Will segregation come to King’s College London?

A new report suggests students should be allowed to pick the race, gender and religion of their mentors.

Andrew Tettenborn

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Topics Politics UK

Although founded as an orthodox Anglican institution in 1836, King’s College London became officially secular in 1903. After that, its steadfast refusal to classify people in terms of their religion or personal opinion, whether in teaching or otherwise, for a long time made it an intellectual powerhouse where independent scholarship flourished.

No longer, unfortunately. Identity politics has caught up with King’s with a vengeance. An eight-page report from its geography department was picked up by the press last week. It is apparently officially sanctioned – at the very least, it was partly funded by the department, and appears on the departmental website under the KCL logo with no disclaimer or statement that it merely represents one point of view. It makes for some interesting reading.

Entitled Inclusivity at University: Muslim Student Experiences, this document supposedly promotes ‘inclusivity’. When dissected, however, it actually turns out to be a demand for education to take second place to identity.

The report starts with statistics showing that nationally Muslims are poorer than other religious groups. They also drop out of university more frequently than other faith groups, and get less good degrees when they stay. It then identifies Muslims with BAME people more generally, on the slightly facile ground that most Muslims are non-white. Finally, it goes on to make quite a number of recommendations. These are worth a close look. All of them should worry anyone who believes in a university as a group of scholars united dispassionately in the pursuit of knowledge.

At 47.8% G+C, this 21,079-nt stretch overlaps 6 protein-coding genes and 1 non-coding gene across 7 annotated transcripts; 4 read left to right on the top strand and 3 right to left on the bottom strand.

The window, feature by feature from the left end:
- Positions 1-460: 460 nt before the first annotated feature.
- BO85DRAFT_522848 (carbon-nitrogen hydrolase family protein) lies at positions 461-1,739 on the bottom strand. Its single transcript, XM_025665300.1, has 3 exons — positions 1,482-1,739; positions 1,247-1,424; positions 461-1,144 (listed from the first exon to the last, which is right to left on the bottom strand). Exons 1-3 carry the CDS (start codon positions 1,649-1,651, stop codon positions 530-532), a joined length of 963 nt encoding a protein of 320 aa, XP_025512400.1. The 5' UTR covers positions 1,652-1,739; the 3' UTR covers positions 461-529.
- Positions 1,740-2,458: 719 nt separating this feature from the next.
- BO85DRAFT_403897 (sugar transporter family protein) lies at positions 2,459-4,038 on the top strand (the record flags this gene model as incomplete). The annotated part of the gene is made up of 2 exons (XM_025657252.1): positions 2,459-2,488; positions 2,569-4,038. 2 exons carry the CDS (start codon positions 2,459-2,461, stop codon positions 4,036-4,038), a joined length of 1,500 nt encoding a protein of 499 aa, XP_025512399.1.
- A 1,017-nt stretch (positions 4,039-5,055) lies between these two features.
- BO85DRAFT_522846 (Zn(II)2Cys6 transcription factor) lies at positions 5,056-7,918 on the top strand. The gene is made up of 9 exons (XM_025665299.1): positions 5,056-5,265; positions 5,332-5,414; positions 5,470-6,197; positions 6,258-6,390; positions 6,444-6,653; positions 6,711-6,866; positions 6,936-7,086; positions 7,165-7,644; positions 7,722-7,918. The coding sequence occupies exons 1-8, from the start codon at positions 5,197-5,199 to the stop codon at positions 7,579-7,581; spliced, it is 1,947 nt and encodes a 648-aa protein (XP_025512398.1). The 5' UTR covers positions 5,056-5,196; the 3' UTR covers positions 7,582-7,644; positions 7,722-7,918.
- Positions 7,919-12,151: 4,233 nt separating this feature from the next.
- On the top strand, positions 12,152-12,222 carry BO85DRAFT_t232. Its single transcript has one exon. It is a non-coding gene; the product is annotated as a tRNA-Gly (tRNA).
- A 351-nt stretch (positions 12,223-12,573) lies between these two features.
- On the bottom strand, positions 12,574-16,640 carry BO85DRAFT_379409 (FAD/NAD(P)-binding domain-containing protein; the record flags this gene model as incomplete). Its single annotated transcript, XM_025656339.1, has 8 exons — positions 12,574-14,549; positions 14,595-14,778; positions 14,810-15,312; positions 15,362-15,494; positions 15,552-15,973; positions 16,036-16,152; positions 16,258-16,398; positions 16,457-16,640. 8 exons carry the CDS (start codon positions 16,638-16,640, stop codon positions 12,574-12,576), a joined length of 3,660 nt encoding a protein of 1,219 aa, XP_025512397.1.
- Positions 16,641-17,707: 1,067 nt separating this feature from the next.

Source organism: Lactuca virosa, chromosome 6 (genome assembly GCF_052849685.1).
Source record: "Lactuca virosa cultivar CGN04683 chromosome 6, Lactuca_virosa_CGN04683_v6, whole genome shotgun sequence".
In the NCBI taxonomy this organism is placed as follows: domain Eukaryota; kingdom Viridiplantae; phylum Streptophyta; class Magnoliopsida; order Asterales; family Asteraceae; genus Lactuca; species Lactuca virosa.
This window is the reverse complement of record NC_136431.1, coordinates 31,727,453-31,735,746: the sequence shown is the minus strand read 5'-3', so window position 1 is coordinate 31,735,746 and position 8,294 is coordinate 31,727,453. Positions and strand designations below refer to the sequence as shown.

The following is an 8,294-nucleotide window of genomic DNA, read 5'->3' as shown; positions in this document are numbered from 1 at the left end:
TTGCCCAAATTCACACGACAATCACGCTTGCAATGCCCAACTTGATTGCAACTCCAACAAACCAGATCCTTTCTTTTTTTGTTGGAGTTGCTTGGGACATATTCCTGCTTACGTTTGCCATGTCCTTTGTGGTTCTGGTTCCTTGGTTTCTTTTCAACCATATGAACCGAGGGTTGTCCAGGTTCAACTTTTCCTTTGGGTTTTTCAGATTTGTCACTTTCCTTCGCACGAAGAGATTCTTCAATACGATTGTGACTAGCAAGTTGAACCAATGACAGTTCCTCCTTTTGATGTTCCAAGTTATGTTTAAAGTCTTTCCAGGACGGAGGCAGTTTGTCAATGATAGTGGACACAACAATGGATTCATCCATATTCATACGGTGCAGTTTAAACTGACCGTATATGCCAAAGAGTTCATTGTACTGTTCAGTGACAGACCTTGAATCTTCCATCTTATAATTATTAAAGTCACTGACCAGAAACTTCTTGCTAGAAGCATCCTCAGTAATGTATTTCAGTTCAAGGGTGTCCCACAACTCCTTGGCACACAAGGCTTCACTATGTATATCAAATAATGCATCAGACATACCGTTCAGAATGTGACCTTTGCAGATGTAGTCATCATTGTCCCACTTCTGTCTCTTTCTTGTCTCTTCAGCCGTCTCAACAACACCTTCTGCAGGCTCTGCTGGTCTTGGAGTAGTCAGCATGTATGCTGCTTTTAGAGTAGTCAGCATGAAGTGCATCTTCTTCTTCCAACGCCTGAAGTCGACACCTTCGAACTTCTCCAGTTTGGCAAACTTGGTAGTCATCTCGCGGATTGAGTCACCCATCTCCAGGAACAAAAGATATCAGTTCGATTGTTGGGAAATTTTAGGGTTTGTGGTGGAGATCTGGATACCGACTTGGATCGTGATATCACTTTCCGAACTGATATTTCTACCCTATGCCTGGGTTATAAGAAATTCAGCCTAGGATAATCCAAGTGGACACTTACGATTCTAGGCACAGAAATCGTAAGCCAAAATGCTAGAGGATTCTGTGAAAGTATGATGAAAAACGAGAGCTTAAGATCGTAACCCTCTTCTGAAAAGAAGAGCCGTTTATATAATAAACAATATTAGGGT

First, inclusivity means more student society get-togethers must, it is argued, be non-alcoholic. Apart from the innate puritanism and bossiness of this proposal, it’s not the end of the world, although it is still a bit much to ask not only that non-alcoholic drink be made available, but also that alcohol not be served at all in order to satisfy the desires of a minority. But there are bigger fish to fry here.

More significant is the demand to curb the proliferation of ‘white geographies’ (sic). What is taught must instead, it is said, ‘reflect the experiences of a diverse range of students, allowing minority students to see themselves as legitimate creators of knowledge’. ‘White geographies’ presumably means something more than the geography of European and other white countries, since the KCL curriculum already goes well beyond that. What this seems to indicate is that geography teaching at KCL, rather than embodying the sceptical empiricism usually associated with universities, should take as a starting point the existence of institutional racism, colonial structures, and so on. Put shortly, this is a proposal for the blatant politicisation of teaching as instruction would be given from one preferred point of view.